The “Seasonal Seas” episode of Blue Planet utilizes a trope commonly used in nature documentaries to raise tension: an unwitting prey being chased down by an unceasing predator. In this case, it is a large, smooth Navanax sea slug trailing behind a Janolus sea slug like the monster in a horror movie. However, this is not intentional on the part of Navanax: as Attenborough describes it, it is following the mucus trail left on the sea floor by the Janolus it is pursuing.
Navanax inermis is found in the bays and rocky shorelines along the west coast of North America, which indicates the species of Janolus shown is Janolus barbarensis . Navanax has no eyes, and so relies on being able to detect the chemicals in its environment to locate its prey [1,2]. This is known as chemoreception. Chemoreception and trail-following are not only present in Navanax, and in fact can be found in other predators. Research has shown that snails and sea slugs are capable of chemically differentiating between the trails of different species. . This behavior evolved along with that of their prey; as these mucus trails also allow sea snails and slugs to find mates and reduce their energy use by following in previously-made trails, the trails provide benefits to their producers . This makes for an evolutionary trade-off, meaning the trait is not selected against by excessive predation, allowing it to continue on in most snail species.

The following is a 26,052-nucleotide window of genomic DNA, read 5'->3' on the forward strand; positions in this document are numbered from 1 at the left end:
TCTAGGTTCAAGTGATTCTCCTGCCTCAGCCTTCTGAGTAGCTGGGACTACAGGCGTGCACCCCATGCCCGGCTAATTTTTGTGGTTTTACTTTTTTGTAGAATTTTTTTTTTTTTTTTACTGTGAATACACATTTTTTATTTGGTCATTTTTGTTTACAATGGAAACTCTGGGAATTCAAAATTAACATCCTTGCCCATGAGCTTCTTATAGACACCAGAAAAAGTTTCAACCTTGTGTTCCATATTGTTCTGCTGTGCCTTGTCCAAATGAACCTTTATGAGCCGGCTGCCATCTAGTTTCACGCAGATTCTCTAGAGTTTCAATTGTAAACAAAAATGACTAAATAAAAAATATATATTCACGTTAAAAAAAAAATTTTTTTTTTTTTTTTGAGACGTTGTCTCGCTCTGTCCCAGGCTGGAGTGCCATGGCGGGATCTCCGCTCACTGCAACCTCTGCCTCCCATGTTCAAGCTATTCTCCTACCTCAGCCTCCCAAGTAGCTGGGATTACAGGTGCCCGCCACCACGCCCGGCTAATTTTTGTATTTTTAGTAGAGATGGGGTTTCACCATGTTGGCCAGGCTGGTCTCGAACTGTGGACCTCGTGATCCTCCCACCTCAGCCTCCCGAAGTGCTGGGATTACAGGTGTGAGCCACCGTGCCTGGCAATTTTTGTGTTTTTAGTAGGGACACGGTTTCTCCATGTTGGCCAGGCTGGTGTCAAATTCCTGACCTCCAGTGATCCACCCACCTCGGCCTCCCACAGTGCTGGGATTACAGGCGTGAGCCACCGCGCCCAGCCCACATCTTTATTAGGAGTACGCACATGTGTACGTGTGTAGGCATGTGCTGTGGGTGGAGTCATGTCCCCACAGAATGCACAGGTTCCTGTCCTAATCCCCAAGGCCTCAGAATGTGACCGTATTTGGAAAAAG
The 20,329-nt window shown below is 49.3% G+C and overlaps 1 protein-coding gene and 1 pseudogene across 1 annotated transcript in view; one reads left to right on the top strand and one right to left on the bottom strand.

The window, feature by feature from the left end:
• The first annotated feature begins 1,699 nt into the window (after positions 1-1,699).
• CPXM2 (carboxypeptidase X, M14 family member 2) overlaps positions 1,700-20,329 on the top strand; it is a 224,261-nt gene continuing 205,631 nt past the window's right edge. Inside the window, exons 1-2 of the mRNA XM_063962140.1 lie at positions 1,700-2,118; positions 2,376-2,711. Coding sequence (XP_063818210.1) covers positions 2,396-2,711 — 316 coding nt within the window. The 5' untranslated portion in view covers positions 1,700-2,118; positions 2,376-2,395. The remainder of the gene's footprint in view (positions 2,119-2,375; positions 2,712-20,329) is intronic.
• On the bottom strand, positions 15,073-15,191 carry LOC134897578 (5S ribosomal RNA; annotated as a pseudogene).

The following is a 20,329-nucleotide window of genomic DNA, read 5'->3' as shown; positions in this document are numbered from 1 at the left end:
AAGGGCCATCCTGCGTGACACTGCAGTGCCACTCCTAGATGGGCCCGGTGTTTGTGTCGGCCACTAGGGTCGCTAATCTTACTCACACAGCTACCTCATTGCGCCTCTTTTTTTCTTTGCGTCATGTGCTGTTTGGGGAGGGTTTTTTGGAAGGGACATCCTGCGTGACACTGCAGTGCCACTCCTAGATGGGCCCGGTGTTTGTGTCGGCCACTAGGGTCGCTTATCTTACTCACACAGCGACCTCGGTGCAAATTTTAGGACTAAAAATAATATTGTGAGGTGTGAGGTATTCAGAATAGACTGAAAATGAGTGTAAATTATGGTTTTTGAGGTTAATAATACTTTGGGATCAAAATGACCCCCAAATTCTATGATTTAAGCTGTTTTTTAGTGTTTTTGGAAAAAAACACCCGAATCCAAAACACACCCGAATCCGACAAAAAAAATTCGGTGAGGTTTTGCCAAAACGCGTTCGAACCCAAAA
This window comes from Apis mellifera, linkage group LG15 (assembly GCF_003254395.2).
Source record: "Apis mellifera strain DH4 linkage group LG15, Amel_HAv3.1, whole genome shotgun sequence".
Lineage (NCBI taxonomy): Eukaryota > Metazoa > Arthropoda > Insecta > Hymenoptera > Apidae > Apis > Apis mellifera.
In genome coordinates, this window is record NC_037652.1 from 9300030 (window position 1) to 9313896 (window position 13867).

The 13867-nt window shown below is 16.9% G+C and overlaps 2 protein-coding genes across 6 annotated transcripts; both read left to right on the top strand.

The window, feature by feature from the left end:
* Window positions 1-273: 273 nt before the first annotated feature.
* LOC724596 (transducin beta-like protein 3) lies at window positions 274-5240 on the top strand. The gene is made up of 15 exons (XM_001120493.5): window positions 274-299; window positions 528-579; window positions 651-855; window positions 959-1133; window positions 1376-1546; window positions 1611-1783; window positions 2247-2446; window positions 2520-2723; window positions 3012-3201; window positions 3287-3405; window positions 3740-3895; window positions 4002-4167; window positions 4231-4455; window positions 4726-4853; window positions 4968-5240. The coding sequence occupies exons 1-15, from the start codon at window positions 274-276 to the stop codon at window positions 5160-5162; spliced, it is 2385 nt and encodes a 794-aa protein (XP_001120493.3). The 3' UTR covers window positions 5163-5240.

Despite the predatory adaptation of the Navanax, its success in capturing the Janolus is not guaranteed. For Janolus has adapted as well, to avoid predation: when its pursuer catches up to it, it rapidly curls into a ball that the Navanax cannot swallow whole . It has adapted to avoid the predator, just as its predator has adapted to find it as prey.
by Leah Scott
Blue Planet, “Seasonal Seas” (Season 1, Episode 5), starting at 24:35
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- Susswein AJ, Cappell MS & ML Bennett. 1982. Distance chemoreception in Navanax inermis. Marine Behaviour and Physiology 8(3): 231 – 241.
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- Ng TPT, Saltin SH, Davies MS, Johanneson K, Stafford R & GA Williams. 2013. Snails and their trails: the multiple functions of trail-following in gastropods. Biological Reviews 88(3): 683 – 700.